What Apple revealed about the surveillance state's big weakness
Modern technology has long made for an uneasy coexistence between American business and American government. And on Tuesday, the FBI chose to pick a legal fight with Apple that could upend that already fraught relationship.
There's also a hidden irony: Libertarians and fans of limited government will no doubt cheer Apple's refusal to comply with the surveillance state. But one of the reasons tech companies often acquiesce to government pressure is something else cheered by limited government fans: lower government spending and a reliance on the private sector.
First, the details of the case: Back in December, two shooters killed 14 people in San Bernardino, California, and the FBI has one of their iPhones. The agency wants Apple to install specially designed firmware — the software that runs the guts of the device, as opposed to the software for the apps and music and such that everyday users can fiddle with — just for that iPhone, which would allow the FBI to quickly and easily break through its privacy and encryption protections.
Apple CEO Tim Cook penned a blistering public letter explaining the company's refusal to comply: Once a version of this new firmware is created, it's out there in the world, with the potential it could be stolen, replicated, and reused where it wasn't intended.
On top of that, the court case itself could set a "catastrophic" precedent, as Nicholas Weaver, a researcher with the International Computer Science Institute in Berkeley, explained in a blog post.
The same logic behind what the FBI seeks could just as easily apply to a mandate forcing Microsoft, Google, Apple, and others to push malicious code to a device through automatic updates when the device isn't yet in law enforcement's hands. [...] Foreign universities, energy companies, financial firms, computer system vendors, governments, and even high net worth individuals could not trust U.S. technology products as they would be susceptible to malicious updates demanded by the NSA. [Lawfare]
In other words, if the FBI wins its court case against Apple, it could set off a chain reaction that lumps all devices sold on American soil into a kind of pariah class on the global market.
So you'd expect other Silicon Valley firms and major tech companies to come out of the woodwork in Apple's defense. But they haven't. Google mumbled something about how this "could be a troubling precedent." A coalition to reform government surveillance put together by Apple, Google, Microsoft, and Facebook released a statement that didn't mention Cook's letter, but did say companies shouldn't be required to put "back doors" into their products. But Amazon, Microsoft, Twitter, and Facebook all demurred from commenting directly.
If you dig through the reporting, one big reason the other companies may be skittish is because of another big entanglement private enterprise often has with public government: Namely, it's one of their biggest customers.
Amazon, for example, runs much of the cloud computing for the Central Intelligence Agency. And just this week, Microsoft announced a deal to upgrade the Defense Department's computers with Windows 10. Apple, by contrast, has less need for government business. Its rivals "are a little bit uneasy doing things on the law enforcement side that might disrupt their ability to win contracts," Marc Rotenberg, president of the Electronic Privacy Information Center, told The New York Times.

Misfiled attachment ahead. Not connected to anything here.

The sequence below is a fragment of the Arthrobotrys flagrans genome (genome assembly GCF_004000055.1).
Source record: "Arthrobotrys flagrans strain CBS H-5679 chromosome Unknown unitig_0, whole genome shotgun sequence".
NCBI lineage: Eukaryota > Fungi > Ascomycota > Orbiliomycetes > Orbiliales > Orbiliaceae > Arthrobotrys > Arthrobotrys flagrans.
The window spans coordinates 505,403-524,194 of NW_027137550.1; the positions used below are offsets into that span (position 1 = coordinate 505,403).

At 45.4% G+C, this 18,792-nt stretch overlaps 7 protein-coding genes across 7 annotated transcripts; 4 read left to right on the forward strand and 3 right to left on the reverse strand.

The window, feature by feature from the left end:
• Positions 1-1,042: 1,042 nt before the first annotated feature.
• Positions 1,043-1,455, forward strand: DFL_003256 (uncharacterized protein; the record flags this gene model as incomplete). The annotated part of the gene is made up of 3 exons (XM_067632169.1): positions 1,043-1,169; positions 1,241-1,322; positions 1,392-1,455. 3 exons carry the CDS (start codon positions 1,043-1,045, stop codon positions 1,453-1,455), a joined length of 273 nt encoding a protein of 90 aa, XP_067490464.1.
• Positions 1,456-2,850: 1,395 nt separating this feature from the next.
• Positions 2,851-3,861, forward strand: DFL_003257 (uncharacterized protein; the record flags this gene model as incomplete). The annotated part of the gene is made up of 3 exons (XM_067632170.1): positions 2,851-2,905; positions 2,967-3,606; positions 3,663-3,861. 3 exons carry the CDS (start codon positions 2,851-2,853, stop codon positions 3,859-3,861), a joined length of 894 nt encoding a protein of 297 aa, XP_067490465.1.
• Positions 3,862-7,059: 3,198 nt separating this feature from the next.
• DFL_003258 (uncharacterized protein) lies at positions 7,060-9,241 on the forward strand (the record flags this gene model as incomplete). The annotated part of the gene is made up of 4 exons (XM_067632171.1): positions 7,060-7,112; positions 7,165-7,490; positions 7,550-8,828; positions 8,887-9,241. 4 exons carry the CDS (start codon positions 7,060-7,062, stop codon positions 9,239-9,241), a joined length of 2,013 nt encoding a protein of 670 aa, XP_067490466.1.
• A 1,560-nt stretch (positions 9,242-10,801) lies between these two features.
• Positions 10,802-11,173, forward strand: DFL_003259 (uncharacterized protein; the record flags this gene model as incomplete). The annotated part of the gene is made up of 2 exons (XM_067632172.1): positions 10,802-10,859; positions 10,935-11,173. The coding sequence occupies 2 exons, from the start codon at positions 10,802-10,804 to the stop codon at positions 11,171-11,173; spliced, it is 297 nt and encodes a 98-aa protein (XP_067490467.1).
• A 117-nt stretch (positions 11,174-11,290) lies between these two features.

In 2014, the government spent $447.6 billion on private contracting, including well over $60 billion on knowledge-based services, over $40 billion on research and development, and around $60 billion on technology services and equipment. All this makes the government a very big source of business for private enterprises across the economy.
It wasn't always so. Back in the day, the government tended to build its own buildings, clean its own buildings, and develop its own equipment in house. That started to change in the late 1970s and early 1980s, as the government came to rely more on the private sector. The original argument was that, thanks to market competition and the profit motive, private companies were better at creating efficiency, value, and well-designed institutions. So by doing less in house and relying more on private contractors, the government could both save money and deliver services better.
But even if you buy this argument, the modern world has brought an unexpected complication: The government also relies on cooperation from communication and technology companies in order to do a great deal of its surveillance and data gathering. And many Americans expect these companies to push back against government intrusions into privacy rights. But that's a lot harder for Silicon Valley to do when the government is also one of their biggest customers. Microsoft, for instance, helped the NSA bypass its own encryption. And the documents released by Edward Snowden showed other companies like Apple, Google, Facebook, and Yahoo all knuckled under at various points to the government's data gathering.
Today, the government slightly overpays people with high school education compared to the private sector — but it grossly underpays people with college and advanced degrees. If it was politically willing to spend the money, the government could attract a lot more quality resources and top tier talent to provide for its own logistical and technological needs. Such an approach might be "bigger" in terms of spending and operations, but it could allow also Silicon Valley and other companies to untangle themselves from the government, freeing them up to say "no" more often to its requests — and push back at the surveillance state.
Your biggest customers are the customers you really don't want to piss off. Perhaps it's better if the government isn't one of them.